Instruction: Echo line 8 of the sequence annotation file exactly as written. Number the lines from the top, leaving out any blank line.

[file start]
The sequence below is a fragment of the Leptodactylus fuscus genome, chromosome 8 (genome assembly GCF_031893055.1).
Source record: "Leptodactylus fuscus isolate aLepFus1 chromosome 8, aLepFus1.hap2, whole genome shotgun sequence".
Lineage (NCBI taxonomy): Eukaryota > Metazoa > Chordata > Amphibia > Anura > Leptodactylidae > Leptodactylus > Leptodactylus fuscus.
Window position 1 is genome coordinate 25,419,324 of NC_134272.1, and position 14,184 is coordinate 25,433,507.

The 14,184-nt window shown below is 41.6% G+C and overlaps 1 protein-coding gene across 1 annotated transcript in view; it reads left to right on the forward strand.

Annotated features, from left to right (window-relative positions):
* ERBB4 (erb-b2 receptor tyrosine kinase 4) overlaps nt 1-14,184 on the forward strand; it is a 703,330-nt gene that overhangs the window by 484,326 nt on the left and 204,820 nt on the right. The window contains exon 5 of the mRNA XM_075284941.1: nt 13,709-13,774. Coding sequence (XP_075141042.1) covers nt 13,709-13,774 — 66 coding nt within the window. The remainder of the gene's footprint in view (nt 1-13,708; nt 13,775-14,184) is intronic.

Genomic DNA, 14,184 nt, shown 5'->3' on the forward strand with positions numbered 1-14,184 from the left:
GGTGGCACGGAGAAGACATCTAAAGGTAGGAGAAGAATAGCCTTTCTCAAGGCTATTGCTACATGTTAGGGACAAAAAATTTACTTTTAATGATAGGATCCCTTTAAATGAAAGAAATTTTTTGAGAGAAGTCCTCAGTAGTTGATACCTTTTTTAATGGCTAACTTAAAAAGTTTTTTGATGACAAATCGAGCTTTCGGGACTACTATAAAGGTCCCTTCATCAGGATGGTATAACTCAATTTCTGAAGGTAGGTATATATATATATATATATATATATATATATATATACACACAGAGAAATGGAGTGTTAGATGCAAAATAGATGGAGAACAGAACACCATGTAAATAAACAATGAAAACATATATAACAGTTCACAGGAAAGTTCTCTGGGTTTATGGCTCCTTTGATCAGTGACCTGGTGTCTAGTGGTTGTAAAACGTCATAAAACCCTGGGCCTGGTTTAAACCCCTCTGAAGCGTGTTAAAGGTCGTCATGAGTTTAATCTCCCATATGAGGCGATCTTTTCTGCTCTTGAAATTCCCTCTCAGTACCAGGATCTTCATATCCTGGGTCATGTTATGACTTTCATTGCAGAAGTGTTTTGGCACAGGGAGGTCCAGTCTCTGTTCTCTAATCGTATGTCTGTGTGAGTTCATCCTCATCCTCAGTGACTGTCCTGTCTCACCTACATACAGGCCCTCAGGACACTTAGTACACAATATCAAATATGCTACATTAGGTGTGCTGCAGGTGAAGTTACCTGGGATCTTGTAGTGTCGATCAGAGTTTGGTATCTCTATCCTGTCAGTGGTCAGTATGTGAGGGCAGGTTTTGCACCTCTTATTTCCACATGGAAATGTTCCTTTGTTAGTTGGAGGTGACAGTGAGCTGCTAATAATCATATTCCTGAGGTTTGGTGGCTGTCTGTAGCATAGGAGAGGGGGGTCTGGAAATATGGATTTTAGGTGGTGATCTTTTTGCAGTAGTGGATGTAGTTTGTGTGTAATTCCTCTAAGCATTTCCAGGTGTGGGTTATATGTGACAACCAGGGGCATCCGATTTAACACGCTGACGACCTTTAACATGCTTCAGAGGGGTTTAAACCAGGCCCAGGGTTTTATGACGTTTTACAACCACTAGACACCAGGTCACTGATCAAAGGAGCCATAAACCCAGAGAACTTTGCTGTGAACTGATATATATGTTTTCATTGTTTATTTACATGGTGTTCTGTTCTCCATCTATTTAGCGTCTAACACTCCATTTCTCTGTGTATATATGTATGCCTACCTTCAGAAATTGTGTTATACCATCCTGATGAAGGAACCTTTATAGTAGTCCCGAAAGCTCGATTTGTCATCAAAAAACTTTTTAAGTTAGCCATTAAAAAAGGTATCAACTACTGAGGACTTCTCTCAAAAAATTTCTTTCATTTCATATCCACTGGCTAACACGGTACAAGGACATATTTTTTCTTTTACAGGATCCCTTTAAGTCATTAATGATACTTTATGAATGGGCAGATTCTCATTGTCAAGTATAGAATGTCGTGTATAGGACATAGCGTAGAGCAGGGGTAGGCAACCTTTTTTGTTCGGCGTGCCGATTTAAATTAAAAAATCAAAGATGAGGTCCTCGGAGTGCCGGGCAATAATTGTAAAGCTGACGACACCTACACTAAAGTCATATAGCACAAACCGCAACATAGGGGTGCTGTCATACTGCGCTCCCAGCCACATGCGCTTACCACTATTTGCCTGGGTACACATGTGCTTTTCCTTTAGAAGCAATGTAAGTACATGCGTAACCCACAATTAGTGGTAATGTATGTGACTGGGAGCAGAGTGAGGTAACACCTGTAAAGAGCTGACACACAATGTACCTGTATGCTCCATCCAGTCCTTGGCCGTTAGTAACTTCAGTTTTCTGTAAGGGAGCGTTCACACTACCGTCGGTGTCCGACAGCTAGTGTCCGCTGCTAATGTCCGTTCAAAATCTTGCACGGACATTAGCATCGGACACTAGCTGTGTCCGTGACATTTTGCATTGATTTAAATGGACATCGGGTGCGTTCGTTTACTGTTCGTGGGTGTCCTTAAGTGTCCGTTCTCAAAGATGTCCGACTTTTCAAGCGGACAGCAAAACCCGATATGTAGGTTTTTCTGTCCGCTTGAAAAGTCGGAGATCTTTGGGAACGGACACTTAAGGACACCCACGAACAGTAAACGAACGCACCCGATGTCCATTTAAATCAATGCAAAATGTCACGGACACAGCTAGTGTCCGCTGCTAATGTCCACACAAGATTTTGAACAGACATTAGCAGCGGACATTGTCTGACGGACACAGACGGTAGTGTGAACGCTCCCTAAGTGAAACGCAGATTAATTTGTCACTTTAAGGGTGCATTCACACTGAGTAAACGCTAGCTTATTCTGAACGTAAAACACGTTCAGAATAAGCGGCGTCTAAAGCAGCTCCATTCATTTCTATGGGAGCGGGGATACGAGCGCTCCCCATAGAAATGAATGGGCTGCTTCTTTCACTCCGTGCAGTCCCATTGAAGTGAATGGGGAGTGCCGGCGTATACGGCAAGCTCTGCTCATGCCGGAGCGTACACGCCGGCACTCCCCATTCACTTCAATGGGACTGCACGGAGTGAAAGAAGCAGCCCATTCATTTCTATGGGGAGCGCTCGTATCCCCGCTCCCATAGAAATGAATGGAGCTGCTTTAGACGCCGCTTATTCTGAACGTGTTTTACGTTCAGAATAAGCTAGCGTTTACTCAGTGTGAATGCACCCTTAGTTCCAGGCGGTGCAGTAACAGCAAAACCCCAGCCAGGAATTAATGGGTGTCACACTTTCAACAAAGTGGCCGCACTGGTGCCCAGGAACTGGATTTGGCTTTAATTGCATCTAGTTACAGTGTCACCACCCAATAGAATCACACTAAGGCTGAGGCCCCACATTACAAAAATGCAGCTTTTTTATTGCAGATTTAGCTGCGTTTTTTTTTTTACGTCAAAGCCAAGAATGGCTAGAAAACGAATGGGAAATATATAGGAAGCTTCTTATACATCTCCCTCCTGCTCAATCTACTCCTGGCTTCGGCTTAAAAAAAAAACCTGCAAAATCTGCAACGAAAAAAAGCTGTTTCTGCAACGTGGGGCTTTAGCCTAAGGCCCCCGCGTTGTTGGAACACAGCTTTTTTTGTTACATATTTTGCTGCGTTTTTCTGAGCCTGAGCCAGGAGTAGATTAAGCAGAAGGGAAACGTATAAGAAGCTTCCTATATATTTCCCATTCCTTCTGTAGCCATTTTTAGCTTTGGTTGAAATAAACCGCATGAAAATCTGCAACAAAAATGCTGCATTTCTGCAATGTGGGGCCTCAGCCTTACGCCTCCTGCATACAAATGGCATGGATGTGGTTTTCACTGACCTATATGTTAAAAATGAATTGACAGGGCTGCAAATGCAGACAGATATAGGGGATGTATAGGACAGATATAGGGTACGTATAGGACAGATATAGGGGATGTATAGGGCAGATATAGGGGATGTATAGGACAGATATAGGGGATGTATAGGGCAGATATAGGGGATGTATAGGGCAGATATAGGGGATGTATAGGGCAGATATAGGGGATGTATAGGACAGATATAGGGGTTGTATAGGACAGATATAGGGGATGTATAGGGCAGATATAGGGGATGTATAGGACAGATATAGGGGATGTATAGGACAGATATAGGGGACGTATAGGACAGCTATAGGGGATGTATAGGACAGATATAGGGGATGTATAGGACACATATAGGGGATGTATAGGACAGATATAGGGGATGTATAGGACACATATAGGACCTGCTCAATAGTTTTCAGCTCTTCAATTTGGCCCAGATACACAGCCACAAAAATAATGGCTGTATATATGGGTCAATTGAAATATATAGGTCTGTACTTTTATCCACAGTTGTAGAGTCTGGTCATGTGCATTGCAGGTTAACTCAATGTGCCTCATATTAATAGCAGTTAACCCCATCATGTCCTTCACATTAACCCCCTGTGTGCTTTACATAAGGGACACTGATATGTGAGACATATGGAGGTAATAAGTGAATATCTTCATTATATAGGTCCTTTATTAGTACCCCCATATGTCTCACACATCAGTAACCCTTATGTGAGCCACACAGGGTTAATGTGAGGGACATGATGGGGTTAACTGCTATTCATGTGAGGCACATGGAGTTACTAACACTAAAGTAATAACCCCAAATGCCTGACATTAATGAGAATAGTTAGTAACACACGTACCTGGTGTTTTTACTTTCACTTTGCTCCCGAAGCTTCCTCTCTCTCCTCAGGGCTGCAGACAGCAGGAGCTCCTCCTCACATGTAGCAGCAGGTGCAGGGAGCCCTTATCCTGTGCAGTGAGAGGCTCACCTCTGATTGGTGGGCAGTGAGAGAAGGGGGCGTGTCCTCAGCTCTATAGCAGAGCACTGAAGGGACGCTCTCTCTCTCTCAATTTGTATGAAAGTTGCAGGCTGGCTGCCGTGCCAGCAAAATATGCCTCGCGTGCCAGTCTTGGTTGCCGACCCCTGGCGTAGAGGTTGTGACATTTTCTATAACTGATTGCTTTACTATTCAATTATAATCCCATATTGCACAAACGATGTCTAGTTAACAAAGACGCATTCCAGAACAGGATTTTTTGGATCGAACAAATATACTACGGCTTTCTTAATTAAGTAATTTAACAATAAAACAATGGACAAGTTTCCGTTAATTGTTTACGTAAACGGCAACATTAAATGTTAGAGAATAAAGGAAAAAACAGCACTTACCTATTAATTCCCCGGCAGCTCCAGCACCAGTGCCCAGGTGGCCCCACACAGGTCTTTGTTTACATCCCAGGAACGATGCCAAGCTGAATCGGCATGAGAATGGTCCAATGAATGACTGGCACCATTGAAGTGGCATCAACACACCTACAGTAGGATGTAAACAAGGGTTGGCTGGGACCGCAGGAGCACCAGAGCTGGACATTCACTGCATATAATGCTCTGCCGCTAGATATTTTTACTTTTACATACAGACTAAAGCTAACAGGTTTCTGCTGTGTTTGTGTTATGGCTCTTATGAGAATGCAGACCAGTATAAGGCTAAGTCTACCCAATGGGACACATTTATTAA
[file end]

Genomic DNA, 14,184 nt, shown 5'->3' on the forward strand with positions numbered 1-14,184 from the left: